Comments

Popular posts from this blog

Transportation Options for the Elderly

When a person is no longer able to drive, the effect of the loss of mobility and freedom can be devastating. In the cases of the elderly, who may have been driving for half a century or more, the loss is often traumatic. The loss of freedom to access and participate in those activities that have been a staple of life for decades can result in stress, depression and a range of other problems, both physical and mental. The effect that this loss of mobility has, is often not noticed by friends and loved ones because the elderly are frequently too stubborn or proud to let others know how it affects them. Hiding the impact and bottling it up inside only makes the problem worse and the depression continues to grow unseen, often till it reaches a breaking point. A frequently asked question is - why can’t the elderly use other forms of transport? Image Courtesy: Pexels The Other Options Public transport would appear to be an option. However, for many seniors, a bus or subway journey is

Making Everyday Life Easier with Proper Wheelchairs

  In case you are suffering from a health issue or personal injury that constrains your capability to move, you can attain independence with the help of a wheelchair that will suit your needs. Some of the important elements you can take into account when choosing a wheelchair are the type of surface and the several climate conditions you may have to handle. You could also get wheelchair ramps, add-ons, and lifts that can make living easier, especially if you have to utilize a wheelchair long-term or temporarily. Manual Wheelchairs Are Easy to Handle and Lightweight Manual wheelchairs are the best for those who can propel the machine with their arms. This is the most cost-effective option with no recharge and batteries. Moreover, since it is extremely lightweight, it can be transported easily. 1.Most standard manual wheelchairs have a fixed footrest and armrest. However, the footrests can easily be moved up or down. 2. Detachable manual wheelchairs offer a removable footrest and armrest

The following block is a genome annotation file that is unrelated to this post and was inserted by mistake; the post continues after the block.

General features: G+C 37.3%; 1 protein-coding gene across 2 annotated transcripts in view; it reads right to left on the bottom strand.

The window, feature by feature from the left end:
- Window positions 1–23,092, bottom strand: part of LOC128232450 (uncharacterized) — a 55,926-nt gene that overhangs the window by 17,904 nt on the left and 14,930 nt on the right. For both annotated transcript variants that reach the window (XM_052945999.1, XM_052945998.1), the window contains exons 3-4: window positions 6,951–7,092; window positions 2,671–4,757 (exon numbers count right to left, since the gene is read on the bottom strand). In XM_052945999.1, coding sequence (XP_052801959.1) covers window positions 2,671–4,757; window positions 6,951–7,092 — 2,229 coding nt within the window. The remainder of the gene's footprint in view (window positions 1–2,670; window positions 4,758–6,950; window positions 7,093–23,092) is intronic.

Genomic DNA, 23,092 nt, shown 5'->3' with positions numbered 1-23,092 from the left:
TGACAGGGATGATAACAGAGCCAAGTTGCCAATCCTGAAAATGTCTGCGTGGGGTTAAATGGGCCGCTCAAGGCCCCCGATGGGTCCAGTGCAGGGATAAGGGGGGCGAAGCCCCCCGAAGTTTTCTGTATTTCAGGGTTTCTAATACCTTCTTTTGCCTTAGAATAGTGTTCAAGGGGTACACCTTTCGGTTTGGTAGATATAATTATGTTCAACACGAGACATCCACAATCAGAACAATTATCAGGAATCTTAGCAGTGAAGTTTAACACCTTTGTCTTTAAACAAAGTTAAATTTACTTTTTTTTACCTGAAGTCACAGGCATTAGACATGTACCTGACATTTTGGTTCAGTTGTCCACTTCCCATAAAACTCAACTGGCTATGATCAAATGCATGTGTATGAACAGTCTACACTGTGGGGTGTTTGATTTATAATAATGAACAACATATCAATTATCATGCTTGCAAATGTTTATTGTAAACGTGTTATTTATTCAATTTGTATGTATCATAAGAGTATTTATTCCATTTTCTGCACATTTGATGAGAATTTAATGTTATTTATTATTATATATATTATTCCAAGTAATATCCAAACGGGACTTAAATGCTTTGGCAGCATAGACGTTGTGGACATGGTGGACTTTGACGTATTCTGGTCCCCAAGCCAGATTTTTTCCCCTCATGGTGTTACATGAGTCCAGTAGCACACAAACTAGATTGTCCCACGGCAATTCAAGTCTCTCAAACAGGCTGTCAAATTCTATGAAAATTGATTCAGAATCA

Has Age Affected Your Driving?

For almost everyone, driving is an essential part of life. The ability to go where you want, when you want to, is important, but perhaps even more so is the feeling of independence that it creates. As long as we feel we can function independently, we are strong and confident. Take away this feeling of independence, and we feel weakened and insecure because we are dependent on others to take us where we want or need to go. Buses, taxis, and subways may not be workable alternatives because of mobility or other age-related problems, and the passenger does not feel he’s in control he when he’s not driving. This is something that many seniors feel when they stop driving . While there is no defined age at which a person must stop driving, there is no denying that increasing years and health issues affect a person’s ability to drive. The eyesight, strength, and reflexes of an 80 years old are not the same as when he/she was 18. Going to the DMV and getting a driving license renewed